TALLAHASSEE, Fla. — As Florida lawmakers seek to tighten vote-by-mail rules, one ex-Senator’s arrest is raising questions about other forms of election tampering.
Miami-Dade State Attorney Katherine Fernandez Rundle announced felony charges last week for former State Rep. and Senator Frank Artiles and “ghost candidate” Alexis Pedro Rodriguez.
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Artiles is accused of paying Rodriguez $45,000 to influence a key Miami race.
There are concerns there were more suspicious third-party candidates in elections across the state, but the legislature hasn’t shown any interest in investigating.
November’s Florida Senate District 37 election involved a crime, which is what brings all of us together today & has led to the criminal charging of former Florida State Representative & former Florida State Senator @Artiles40 & "ghost candidate" Alexis Pedro Rodriguez. pic.twitter.com/FF5himBXBz— Kathy Rundle (@KathyFndzRundle) March 18, 2021
Rep. Blaise Ingoglia (R - Hernando County), who is pushing to overhaul Florida’s election laws in the house, declined to comment on the allegations out of South Florida.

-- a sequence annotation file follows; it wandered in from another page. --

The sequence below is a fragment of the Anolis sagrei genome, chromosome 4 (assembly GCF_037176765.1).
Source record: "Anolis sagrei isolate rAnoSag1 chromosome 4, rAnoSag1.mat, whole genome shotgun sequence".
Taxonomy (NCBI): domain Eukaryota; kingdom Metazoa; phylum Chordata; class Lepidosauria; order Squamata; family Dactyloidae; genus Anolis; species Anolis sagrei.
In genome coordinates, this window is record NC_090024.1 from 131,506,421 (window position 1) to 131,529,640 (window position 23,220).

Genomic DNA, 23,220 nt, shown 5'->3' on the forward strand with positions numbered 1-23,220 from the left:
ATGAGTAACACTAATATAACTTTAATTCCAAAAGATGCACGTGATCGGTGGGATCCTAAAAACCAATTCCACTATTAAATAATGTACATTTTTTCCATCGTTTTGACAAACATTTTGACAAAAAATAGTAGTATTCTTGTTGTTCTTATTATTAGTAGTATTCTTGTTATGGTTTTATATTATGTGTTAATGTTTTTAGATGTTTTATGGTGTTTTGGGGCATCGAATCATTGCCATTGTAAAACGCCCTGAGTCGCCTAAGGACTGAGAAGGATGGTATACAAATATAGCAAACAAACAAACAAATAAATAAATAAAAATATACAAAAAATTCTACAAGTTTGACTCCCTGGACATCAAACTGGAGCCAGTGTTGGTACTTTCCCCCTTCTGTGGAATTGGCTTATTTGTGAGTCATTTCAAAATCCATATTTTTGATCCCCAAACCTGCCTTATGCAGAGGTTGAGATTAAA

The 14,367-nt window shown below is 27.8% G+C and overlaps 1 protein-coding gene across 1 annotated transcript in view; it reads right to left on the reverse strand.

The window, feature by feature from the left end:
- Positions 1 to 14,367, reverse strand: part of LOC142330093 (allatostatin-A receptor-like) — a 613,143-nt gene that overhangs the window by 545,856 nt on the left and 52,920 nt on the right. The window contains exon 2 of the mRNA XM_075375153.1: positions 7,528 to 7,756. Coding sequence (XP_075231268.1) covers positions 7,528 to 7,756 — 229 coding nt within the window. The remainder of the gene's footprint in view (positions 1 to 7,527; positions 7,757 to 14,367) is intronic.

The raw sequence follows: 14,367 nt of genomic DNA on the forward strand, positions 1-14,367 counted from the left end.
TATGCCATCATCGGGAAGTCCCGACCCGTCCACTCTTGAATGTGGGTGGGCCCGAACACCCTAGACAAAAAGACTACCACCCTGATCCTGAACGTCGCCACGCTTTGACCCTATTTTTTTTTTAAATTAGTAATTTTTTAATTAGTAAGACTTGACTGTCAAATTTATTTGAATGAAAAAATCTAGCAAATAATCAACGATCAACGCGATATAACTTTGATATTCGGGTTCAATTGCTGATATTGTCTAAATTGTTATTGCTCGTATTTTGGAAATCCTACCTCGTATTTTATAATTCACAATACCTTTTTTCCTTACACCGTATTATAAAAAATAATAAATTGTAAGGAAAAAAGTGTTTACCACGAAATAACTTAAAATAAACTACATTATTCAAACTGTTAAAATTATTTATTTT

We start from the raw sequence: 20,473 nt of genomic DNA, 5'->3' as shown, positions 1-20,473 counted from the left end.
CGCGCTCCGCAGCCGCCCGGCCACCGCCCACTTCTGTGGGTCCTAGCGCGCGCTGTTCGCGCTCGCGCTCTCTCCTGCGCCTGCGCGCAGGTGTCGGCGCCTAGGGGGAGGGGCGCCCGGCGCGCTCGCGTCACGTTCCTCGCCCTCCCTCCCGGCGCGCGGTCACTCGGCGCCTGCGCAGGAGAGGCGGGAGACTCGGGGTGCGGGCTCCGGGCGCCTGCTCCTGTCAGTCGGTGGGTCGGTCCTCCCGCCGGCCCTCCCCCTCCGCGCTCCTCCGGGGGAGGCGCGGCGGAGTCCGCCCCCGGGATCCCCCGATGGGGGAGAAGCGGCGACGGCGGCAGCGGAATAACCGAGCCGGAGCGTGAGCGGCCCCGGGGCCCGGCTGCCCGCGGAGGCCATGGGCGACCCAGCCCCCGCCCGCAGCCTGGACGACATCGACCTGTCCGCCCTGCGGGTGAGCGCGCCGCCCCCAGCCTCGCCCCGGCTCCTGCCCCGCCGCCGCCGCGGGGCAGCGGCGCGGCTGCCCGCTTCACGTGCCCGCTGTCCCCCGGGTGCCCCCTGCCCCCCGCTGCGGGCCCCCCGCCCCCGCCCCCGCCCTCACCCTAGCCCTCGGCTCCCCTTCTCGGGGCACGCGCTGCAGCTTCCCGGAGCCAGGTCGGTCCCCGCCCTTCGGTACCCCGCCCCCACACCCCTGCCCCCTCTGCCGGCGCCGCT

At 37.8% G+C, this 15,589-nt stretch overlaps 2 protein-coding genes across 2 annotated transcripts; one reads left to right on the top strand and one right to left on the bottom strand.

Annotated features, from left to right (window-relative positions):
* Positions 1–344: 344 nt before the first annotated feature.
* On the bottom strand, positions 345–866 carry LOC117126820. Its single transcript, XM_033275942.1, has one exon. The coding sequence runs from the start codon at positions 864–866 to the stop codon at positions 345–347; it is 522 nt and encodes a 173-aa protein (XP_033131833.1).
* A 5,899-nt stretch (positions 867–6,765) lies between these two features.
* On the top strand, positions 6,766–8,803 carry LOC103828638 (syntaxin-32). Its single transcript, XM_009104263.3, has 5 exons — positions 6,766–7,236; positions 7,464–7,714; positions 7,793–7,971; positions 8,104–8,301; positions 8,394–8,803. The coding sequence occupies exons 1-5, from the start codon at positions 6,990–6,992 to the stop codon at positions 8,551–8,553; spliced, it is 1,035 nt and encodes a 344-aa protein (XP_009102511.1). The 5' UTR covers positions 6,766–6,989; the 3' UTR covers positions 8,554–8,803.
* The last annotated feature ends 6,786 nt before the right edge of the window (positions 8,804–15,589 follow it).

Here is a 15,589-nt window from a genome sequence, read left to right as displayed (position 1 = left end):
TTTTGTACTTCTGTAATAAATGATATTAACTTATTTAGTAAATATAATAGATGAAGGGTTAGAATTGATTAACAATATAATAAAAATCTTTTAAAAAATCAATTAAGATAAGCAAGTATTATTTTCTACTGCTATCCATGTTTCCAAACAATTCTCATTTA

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“I am not going to speak to the specifics of that case,” Rep. Ingoglia said. “What I would tell you, the allegation of voter fraud in that specific case has to do with campaign finance.”
However, it’s not the only race in which a mystery third candidate suddenly showed up on the ballot.
In Central Florida, a third-party candidate emerged in the Seminole County Senate District 9 race between Jason Brodeur and Patricia Sigman.
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While Brodeur won with more than 50 percent of the vote, the funding behind the third party candidate remains obscure.
“When you have sham candidates in races, and we have seen that, and no response to that...nothing included in the bill to address that,” said Rep. Geraldine Thompson (D - Orlando). “We can’t say that we’re very concerned about preventing voter fraud.”
Cox Media Group